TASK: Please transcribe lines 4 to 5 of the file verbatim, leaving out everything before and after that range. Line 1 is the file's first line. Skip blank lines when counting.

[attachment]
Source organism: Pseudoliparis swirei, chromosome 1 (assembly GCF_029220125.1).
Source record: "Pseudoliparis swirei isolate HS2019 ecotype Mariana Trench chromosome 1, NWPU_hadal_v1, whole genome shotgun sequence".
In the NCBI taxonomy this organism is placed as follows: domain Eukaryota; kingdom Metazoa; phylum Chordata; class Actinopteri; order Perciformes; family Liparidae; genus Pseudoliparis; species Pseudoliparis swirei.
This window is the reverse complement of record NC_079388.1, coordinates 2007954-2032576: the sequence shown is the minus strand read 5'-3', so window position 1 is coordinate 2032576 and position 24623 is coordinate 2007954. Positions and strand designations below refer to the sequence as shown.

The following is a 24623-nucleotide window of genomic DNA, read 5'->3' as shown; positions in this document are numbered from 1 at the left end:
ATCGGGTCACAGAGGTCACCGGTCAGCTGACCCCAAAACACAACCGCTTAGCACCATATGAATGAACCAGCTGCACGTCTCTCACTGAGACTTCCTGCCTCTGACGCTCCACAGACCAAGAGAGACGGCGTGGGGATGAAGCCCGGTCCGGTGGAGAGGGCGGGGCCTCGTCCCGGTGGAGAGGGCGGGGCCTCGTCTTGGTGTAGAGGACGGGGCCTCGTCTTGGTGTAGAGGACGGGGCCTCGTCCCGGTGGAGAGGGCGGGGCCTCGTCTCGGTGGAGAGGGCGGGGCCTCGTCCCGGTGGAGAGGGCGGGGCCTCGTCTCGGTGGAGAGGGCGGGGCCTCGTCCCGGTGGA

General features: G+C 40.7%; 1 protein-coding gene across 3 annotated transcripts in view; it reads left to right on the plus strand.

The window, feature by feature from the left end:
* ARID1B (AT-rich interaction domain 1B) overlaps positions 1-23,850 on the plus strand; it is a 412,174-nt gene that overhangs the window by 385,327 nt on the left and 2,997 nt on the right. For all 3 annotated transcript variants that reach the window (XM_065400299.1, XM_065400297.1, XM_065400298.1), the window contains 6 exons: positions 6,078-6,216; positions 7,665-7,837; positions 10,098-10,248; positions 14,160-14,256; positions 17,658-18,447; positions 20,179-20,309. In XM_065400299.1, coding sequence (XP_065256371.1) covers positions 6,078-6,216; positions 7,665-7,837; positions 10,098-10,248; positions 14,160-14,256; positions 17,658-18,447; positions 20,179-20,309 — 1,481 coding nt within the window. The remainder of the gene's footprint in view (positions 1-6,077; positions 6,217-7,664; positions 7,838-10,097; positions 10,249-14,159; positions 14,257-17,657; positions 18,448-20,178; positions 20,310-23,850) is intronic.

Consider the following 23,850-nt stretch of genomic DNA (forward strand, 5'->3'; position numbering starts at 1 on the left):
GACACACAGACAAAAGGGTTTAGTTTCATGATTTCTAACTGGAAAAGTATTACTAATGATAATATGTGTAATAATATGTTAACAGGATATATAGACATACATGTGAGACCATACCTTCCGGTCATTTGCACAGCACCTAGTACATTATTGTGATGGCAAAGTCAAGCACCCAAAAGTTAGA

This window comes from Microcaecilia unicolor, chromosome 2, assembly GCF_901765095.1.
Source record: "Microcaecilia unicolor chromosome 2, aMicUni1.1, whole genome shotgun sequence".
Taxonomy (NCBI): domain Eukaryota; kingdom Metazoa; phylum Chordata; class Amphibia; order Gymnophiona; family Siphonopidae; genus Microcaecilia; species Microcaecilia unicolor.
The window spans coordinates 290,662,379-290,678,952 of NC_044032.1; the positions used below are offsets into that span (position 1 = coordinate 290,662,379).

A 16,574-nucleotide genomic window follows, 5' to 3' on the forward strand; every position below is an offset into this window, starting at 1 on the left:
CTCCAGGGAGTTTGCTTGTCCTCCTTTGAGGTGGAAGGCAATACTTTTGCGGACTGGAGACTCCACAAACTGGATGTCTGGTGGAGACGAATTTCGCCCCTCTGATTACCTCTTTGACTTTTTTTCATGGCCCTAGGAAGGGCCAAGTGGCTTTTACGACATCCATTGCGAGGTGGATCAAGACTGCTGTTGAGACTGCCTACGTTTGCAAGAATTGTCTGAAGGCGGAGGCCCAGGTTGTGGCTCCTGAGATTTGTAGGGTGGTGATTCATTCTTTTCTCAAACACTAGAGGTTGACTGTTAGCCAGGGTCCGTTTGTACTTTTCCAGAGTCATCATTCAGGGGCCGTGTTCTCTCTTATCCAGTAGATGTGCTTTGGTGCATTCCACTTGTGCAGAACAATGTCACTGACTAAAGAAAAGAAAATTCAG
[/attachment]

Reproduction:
This window is the reverse complement of record NC_079388.1, coordinates 2007954-2032576: the sequence shown is the minus strand read 5'-3', so window position 1 is coordinate 2032576 and position 24623 is coordinate 2007954. Positions and strand designations below refer to the sequence as shown.

The following is a 24623-nucleotide window of genomic DNA, read 5'->3' as shown; positions in this document are numbered from 1 at the left end: